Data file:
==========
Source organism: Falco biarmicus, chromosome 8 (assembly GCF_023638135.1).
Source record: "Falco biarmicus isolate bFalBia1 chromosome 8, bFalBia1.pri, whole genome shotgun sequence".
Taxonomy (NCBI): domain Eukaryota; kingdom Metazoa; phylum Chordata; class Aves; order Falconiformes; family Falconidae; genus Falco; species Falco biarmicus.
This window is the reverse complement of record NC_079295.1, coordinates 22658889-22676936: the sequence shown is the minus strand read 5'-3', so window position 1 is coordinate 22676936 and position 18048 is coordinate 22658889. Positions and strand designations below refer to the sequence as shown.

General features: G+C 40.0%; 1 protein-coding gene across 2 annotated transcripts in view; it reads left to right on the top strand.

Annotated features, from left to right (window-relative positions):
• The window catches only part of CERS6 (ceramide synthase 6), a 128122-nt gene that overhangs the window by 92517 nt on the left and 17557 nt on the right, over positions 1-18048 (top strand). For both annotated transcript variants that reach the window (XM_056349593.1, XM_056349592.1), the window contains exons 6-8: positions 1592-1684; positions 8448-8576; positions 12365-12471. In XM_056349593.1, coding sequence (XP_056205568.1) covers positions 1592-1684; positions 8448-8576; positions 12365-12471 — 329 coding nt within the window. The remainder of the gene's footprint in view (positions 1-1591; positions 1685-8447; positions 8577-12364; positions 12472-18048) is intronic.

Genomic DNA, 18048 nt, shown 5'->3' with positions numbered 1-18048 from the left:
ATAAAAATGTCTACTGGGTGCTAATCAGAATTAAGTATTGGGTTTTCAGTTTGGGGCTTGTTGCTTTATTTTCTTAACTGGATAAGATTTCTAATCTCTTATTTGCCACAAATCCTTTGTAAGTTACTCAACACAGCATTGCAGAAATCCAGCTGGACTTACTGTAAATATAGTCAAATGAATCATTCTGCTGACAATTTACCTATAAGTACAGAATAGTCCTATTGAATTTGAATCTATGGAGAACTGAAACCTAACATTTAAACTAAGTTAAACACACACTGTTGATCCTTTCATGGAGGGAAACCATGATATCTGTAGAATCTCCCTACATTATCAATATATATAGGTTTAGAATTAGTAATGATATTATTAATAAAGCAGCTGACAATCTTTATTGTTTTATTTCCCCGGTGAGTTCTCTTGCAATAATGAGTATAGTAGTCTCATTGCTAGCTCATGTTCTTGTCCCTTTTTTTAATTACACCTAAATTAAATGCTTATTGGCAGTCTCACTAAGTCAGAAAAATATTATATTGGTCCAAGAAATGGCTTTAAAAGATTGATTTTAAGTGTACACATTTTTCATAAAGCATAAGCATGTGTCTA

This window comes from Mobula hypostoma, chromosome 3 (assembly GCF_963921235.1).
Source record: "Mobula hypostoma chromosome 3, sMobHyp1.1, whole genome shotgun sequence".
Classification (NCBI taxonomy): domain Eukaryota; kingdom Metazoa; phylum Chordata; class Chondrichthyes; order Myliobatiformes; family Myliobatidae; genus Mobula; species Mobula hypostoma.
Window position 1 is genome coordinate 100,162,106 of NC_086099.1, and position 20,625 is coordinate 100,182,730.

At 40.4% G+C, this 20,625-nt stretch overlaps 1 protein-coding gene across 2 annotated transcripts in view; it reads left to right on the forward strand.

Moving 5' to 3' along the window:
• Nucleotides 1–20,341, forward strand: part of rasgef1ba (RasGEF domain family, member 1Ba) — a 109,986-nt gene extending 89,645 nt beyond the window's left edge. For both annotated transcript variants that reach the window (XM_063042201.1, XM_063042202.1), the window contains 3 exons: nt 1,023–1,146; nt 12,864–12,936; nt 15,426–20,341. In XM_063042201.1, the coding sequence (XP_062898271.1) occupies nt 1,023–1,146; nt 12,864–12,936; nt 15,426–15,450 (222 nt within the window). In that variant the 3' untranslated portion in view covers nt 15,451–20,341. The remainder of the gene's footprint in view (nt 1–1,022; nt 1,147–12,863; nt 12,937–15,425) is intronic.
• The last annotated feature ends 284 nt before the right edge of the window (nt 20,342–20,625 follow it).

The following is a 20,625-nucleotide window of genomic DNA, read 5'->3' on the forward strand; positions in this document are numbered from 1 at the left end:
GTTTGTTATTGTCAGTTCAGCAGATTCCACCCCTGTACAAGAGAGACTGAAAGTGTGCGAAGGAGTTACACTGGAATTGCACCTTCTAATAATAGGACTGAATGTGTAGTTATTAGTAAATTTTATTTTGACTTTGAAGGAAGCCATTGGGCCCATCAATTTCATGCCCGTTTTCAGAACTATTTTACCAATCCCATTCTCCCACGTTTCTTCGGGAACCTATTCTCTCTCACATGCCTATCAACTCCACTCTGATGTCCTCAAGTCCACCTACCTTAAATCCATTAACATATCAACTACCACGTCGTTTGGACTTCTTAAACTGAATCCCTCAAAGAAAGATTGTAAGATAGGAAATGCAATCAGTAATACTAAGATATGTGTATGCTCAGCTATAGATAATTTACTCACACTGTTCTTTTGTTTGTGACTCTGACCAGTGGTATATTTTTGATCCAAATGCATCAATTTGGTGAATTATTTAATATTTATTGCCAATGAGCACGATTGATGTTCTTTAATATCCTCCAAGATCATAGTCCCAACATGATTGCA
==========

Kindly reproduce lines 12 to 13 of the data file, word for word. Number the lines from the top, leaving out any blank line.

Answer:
Classification (NCBI taxonomy): domain Eukaryota; kingdom Metazoa; phylum Chordata; class Chondrichthyes; order Myliobatiformes; family Myliobatidae; genus Mobula; species Mobula hypostoma.
Window position 1 is genome coordinate 100,162,106 of NC_086099.1, and position 20,625 is coordinate 100,182,730.